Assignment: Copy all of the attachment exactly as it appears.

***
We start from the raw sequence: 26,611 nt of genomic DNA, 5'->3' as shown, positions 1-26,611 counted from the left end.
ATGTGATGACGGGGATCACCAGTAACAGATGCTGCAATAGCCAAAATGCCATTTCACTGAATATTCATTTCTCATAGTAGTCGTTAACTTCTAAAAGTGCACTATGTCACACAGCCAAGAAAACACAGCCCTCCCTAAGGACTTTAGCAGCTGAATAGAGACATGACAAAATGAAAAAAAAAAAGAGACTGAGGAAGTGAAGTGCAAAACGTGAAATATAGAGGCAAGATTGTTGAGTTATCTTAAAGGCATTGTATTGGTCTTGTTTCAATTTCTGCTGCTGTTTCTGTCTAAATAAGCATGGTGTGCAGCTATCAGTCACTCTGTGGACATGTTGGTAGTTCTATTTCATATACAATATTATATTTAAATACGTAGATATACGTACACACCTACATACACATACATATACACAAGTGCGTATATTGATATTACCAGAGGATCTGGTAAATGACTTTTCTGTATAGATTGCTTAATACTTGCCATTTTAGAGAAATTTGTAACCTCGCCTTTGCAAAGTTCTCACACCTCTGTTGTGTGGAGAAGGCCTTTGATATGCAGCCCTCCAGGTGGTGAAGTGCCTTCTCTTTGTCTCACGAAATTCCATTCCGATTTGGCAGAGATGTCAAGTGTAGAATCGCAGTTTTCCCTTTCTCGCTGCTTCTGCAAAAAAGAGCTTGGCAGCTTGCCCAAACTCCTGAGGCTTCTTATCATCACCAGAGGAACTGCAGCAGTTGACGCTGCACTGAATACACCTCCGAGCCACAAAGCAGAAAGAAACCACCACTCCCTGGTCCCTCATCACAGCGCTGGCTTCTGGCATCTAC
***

We start from the raw sequence: 26,611 nt of genomic DNA, 5'->3' as shown, positions 1-26,611 counted from the left end.
ATGTGATGACGGGGATCACCAGTAACAGATGCTGCAATAGCCAAAATGCCATTTCACTGAATATTCATTTCTCATAGTAGTCGTTAACTTCTAAAAGTGCACTATGTCACACAGCCAAGAAAACACAGCCCTCCCTAAGGACTTTAGCAGCTGAATAGAGACATGACAAAATGAAAAAAAAAAAGAGACTGAGGAAGTGAAGTGCAAAACGTGAAATATAGAGGCAAGATTGTTGAGTTATCTTAAAGGCATTGTATTGGTCTTGTTTCAATTTCTGCTGCTGTTTCTGTCTAAATAAGCATGGTGTGCAGCTATCAGTCACTCTGTGGACATGTTGGTAGTTCTATTTCATATACAATATTATATTTAAATACGTAGATATACGTACACACCTACATACACATACATATACACAAGTGCGTATATTGATATTACCAGAGGATCTGGTAAATGACTTTTCTGTATAGATTGCTTAATACTTGCCATTTTAGAGAAATTTGTAACCTCGCCTTTGCAAAGTTCTCACACCTCTGTTGTGTGGAGAAGGCCTTTGATATGCAGCCCTCCAGGTGGTGAAGTGCCTTCTCTTTGTCTCACGAAATTCCATTCCGATTTGGCAGAGATGTCAAGTGTAGAATCGCAGTTTTCCCTTTCTCGCTGCTTCTGCAAAAAAGAGCTTGGCAGCTTGCCCAAACTCCTGAGGCTTCTTATCATCACCAGAGGAACTGCAGCAGTTGACGCTGCACTGAATACACCTCCGAGCCACAAAGCAGAAAGAAACCACCACTCCCTGGTCCCTCATCACAGCGCTGGCTTCTGGCATCTAC